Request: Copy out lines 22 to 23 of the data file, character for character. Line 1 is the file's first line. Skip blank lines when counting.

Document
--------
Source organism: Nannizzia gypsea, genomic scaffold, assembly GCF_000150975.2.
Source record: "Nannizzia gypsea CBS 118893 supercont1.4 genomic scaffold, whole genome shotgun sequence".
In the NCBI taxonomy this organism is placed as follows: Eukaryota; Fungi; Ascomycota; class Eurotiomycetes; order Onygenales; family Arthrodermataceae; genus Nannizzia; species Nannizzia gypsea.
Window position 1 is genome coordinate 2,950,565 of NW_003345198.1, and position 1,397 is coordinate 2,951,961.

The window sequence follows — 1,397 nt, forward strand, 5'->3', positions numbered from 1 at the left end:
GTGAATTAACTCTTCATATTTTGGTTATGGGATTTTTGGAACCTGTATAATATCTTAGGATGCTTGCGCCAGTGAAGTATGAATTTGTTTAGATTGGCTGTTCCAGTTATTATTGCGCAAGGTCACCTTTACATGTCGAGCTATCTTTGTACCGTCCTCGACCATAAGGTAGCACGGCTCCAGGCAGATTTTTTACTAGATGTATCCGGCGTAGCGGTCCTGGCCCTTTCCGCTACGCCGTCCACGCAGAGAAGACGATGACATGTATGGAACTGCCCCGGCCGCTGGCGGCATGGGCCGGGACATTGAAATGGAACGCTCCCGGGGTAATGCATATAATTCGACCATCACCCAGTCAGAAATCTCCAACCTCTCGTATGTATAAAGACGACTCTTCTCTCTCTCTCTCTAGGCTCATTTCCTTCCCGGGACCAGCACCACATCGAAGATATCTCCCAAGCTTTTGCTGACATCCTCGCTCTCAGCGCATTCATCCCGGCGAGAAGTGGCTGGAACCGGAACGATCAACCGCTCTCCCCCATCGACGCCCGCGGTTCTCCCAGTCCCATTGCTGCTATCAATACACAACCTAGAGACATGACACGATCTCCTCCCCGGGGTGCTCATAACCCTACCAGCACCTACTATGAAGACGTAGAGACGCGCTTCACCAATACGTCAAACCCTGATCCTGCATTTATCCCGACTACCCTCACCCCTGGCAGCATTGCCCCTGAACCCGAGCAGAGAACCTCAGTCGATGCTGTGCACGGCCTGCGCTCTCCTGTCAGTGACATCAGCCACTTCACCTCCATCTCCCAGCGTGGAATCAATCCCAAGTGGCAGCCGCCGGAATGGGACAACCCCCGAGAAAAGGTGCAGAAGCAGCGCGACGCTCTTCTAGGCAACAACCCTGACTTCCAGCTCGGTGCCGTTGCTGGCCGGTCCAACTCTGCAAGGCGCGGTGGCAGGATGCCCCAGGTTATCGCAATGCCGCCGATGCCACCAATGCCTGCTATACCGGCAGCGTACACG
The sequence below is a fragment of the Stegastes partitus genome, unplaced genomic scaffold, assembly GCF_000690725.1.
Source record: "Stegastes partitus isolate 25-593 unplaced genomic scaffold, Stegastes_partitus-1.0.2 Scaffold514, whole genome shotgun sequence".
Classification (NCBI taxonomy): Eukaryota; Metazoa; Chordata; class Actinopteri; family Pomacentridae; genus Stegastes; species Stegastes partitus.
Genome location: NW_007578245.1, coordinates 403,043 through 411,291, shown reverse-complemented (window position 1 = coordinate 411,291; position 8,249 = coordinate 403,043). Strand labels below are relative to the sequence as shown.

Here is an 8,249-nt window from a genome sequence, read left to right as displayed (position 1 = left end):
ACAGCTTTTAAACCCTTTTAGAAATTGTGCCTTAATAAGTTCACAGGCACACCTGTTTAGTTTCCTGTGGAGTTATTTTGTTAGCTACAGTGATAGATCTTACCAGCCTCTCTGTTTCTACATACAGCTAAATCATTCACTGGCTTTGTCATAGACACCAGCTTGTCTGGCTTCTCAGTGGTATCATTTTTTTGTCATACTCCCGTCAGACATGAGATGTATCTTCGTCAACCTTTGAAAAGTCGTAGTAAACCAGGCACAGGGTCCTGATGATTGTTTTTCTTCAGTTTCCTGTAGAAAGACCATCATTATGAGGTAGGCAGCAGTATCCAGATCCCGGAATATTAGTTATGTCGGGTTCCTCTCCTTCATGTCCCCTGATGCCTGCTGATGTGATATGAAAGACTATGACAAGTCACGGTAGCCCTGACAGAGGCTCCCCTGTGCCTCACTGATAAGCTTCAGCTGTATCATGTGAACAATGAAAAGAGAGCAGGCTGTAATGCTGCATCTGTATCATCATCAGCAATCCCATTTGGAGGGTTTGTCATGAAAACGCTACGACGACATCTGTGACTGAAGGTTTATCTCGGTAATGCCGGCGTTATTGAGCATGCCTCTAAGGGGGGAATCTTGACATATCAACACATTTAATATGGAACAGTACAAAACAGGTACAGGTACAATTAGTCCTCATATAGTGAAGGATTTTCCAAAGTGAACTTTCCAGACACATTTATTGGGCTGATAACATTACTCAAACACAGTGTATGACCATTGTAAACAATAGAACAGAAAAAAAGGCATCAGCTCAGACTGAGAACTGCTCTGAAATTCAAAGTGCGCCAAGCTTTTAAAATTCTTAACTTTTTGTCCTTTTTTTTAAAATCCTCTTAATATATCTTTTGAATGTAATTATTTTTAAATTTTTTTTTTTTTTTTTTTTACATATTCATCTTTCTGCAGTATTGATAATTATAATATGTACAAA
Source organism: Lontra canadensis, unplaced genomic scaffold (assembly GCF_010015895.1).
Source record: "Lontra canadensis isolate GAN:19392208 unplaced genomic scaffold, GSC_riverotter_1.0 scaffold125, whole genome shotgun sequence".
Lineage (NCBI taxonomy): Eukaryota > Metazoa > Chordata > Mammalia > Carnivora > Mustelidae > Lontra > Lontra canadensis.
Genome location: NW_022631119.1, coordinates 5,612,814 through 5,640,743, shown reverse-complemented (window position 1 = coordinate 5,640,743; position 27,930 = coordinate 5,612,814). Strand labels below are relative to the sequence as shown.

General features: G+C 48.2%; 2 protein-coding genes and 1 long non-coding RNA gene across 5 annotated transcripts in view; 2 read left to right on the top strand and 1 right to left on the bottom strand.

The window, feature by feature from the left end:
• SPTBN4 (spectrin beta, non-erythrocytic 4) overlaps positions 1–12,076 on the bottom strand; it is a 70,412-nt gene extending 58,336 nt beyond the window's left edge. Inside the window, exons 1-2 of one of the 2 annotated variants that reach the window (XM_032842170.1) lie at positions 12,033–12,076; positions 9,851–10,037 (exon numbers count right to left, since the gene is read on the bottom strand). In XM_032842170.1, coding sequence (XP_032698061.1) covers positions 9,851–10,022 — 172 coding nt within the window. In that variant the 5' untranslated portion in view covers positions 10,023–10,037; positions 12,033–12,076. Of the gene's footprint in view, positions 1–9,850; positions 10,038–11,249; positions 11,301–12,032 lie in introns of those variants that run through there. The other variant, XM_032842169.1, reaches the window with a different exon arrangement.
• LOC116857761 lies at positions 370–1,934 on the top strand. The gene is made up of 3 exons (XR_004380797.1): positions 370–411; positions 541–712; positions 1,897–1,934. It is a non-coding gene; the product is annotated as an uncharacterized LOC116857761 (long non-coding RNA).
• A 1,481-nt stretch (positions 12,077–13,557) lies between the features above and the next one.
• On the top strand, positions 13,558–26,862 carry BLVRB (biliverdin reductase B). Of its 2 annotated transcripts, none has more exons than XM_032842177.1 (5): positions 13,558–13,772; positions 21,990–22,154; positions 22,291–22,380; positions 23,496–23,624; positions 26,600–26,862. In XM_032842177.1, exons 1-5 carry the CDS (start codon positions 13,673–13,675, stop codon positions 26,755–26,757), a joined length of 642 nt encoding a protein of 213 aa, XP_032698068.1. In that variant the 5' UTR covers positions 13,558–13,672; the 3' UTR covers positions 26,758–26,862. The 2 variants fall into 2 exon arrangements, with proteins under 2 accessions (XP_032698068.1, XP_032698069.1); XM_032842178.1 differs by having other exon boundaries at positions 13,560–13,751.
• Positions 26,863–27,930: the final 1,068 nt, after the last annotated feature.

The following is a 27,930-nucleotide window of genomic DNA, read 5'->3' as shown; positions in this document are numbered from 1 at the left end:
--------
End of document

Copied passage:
• On the top strand, positions 13,558–26,862 carry BLVRB (biliverdin reductase B). Of its 2 annotated transcripts, none has more exons than XM_032842177.1 (5): positions 13,558–13,772; positions 21,990–22,154; positions 22,291–22,380; positions 23,496–23,624; positions 26,600–26,862. In XM_032842177.1, exons 1-5 carry the CDS (start codon positions 13,673–13,675, stop codon positions 26,755–26,757), a joined length of 642 nt encoding a protein of 213 aa, XP_032698068.1. In that variant the 5' UTR covers positions 13,558–13,672; the 3' UTR covers positions 26,758–26,862. The 2 variants fall into 2 exon arrangements, with proteins under 2 accessions (XP_032698068.1, XP_032698069.1); XM_032842178.1 differs by having other exon boundaries at positions 13,560–13,751.
• Positions 26,863–27,930: the final 1,068 nt, after the last annotated feature.